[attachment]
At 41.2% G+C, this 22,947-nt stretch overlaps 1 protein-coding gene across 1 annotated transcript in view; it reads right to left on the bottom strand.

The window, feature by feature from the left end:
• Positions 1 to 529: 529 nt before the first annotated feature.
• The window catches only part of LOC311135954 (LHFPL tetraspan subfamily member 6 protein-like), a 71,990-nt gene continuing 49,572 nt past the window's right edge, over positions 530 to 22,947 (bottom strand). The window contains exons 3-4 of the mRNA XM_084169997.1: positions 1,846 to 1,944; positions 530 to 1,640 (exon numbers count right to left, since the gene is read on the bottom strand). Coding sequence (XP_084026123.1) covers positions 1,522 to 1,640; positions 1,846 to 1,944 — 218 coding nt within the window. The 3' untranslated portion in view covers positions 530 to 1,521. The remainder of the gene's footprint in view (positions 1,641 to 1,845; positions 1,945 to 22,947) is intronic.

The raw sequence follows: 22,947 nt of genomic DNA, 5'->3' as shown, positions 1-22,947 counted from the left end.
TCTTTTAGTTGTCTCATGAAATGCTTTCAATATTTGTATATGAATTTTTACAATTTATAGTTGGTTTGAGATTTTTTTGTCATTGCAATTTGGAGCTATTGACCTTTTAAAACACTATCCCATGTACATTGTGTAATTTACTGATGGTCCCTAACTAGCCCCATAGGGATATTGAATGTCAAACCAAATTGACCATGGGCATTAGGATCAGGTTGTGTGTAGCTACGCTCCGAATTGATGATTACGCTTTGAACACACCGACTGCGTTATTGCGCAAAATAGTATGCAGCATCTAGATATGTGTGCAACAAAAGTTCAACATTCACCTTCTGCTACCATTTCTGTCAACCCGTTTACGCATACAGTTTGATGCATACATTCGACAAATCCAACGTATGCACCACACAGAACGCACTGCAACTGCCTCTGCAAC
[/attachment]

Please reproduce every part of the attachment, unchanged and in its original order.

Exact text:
At 41.2% G+C, this 22,947-nt stretch overlaps 1 protein-coding gene across 1 annotated transcript in view; it reads right to left on the bottom strand.

The window, feature by feature from the left end:
• Positions 1 to 529: 529 nt before the first annotated feature.
• The window catches only part of LOC311135954 (LHFPL tetraspan subfamily member 6 protein-like), a 71,990-nt gene continuing 49,572 nt past the window's right edge, over positions 530 to 22,947 (bottom strand). The window contains exons 3-4 of the mRNA XM_084169997.1: positions 1,846 to 1,944; positions 530 to 1,640 (exon numbers count right to left, since the gene is read on the bottom strand). Coding sequence (XP_084026123.1) covers positions 1,522 to 1,640; positions 1,846 to 1,944 — 218 coding nt within the window. The 3' untranslated portion in view covers positions 530 to 1,521. The remainder of the gene's footprint in view (positions 1,641 to 1,845; positions 1,945 to 22,947) is intronic.

The raw sequence follows: 22,947 nt of genomic DNA, 5'->3' as shown, positions 1-22,947 counted from the left end.
TCTTTTAGTTGTCTCATGAAATGCTTTCAATATTTGTATATGAATTTTTACAATTTATAGTTGGTTTGAGATTTTTTTGTCATTGCAATTTGGAGCTATTGACCTTTTAAAACACTATCCCATGTACATTGTGTAATTTACTGATGGTCCCTAACTAGCCCCATAGGGATATTGAATGTCAAACCAAATTGACCATGGGCATTAGGATCAGGTTGTGTGTAGCTACGCTCCGAATTGATGATTACGCTTTGAACACACCGACTGCGTTATTGCGCAAAATAGTATGCAGCATCTAGATATGTGTGCAACAAAAGTTCAACATTCACCTTCTGCTACCATTTCTGTCAACCCGTTTACGCATACAGTTTGATGCATACATTCGACAAATCCAACGTATGCACCACACAGAACGCACTGCAACTGCCTCTGCAAC